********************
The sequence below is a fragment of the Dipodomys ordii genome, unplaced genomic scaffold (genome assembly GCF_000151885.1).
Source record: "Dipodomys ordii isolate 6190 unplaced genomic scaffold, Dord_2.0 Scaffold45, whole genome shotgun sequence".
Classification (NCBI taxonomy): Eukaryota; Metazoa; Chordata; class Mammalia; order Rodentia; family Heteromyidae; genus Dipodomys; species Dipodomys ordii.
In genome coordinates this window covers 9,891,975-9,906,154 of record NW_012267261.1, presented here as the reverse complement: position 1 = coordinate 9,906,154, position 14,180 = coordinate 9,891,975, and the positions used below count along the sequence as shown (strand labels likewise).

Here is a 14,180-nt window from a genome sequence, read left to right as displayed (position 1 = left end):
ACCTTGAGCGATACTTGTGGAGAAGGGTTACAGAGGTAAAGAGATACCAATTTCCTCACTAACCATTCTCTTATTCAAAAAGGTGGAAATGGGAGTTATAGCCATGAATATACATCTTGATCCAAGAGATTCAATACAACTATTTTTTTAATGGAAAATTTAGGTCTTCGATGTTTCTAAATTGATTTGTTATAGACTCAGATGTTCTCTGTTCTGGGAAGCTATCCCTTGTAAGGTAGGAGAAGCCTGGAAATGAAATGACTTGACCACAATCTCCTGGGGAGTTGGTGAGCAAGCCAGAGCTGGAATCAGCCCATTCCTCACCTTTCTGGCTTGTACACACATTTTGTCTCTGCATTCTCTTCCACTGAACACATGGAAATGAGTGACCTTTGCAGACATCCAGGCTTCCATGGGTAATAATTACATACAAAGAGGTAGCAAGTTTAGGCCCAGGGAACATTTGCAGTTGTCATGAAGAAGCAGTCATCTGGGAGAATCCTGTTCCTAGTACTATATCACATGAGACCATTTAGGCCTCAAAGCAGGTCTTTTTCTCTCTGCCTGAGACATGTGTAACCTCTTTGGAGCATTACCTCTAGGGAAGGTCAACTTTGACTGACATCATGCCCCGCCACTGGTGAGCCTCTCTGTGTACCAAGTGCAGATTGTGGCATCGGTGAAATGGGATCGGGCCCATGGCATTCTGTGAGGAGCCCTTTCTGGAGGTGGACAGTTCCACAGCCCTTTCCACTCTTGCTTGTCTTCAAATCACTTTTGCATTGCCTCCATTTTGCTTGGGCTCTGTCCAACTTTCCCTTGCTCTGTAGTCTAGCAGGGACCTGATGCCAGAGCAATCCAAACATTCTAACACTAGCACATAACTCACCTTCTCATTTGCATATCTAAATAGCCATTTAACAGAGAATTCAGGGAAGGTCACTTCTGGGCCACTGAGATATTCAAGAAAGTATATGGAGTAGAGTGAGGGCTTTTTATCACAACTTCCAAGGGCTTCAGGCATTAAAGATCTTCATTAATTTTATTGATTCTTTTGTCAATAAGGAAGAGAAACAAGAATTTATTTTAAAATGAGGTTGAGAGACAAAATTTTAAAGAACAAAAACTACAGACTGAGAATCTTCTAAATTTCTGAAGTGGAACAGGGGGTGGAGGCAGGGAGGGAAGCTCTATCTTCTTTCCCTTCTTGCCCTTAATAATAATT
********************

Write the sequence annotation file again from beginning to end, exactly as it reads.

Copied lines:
The sequence below is a fragment of the Dipodomys ordii genome, unplaced genomic scaffold (genome assembly GCF_000151885.1).
Source record: "Dipodomys ordii isolate 6190 unplaced genomic scaffold, Dord_2.0 Scaffold45, whole genome shotgun sequence".
Classification (NCBI taxonomy): Eukaryota; Metazoa; Chordata; class Mammalia; order Rodentia; family Heteromyidae; genus Dipodomys; species Dipodomys ordii.
In genome coordinates this window covers 9,891,975-9,906,154 of record NW_012267261.1, presented here as the reverse complement: position 1 = coordinate 9,906,154, position 14,180 = coordinate 9,891,975, and the positions used below count along the sequence as shown (strand labels likewise).

Here is a 14,180-nt window from a genome sequence, read left to right as displayed (position 1 = left end):
ACCTTGAGCGATACTTGTGGAGAAGGGTTACAGAGGTAAAGAGATACCAATTTCCTCACTAACCATTCTCTTATTCAAAAAGGTGGAAATGGGAGTTATAGCCATGAATATACATCTTGATCCAAGAGATTCAATACAACTATTTTTTTAATGGAAAATTTAGGTCTTCGATGTTTCTAAATTGATTTGTTATAGACTCAGATGTTCTCTGTTCTGGGAAGCTATCCCTTGTAAGGTAGGAGAAGCCTGGAAATGAAATGACTTGACCACAATCTCCTGGGGAGTTGGTGAGCAAGCCAGAGCTGGAATCAGCCCATTCCTCACCTTTCTGGCTTGTACACACATTTTGTCTCTGCATTCTCTTCCACTGAACACATGGAAATGAGTGACCTTTGCAGACATCCAGGCTTCCATGGGTAATAATTACATACAAAGAGGTAGCAAGTTTAGGCCCAGGGAACATTTGCAGTTGTCATGAAGAAGCAGTCATCTGGGAGAATCCTGTTCCTAGTACTATATCACATGAGACCATTTAGGCCTCAAAGCAGGTCTTTTTCTCTCTGCCTGAGACATGTGTAACCTCTTTGGAGCATTACCTCTAGGGAAGGTCAACTTTGACTGACATCATGCCCCGCCACTGGTGAGCCTCTCTGTGTACCAAGTGCAGATTGTGGCATCGGTGAAATGGGATCGGGCCCATGGCATTCTGTGAGGAGCCCTTTCTGGAGGTGGACAGTTCCACAGCCCTTTCCACTCTTGCTTGTCTTCAAATCACTTTTGCATTGCCTCCATTTTGCTTGGGCTCTGTCCAACTTTCCCTTGCTCTGTAGTCTAGCAGGGACCTGATGCCAGAGCAATCCAAACATTCTAACACTAGCACATAACTCACCTTCTCATTTGCATATCTAAATAGCCATTTAACAGAGAATTCAGGGAAGGTCACTTCTGGGCCACTGAGATATTCAAGAAAGTATATGGAGTAGAGTGAGGGCTTTTTATCACAACTTCCAAGGGCTTCAGGCATTAAAGATCTTCATTAATTTTATTGATTCTTTTGTCAATAAGGAAGAGAAACAAGAATTTATTTTAAAATGAGGTTGAGAGACAAAATTTTAAAGAACAAAAACTACAGACTGAGAATCTTCTAAATTTCTGAAGTGGAACAGGGGGTGGAGGCAGGGAGGGAAGCTCTATCTTCTTTCCCTTCTTGCCCTTAATAATAATT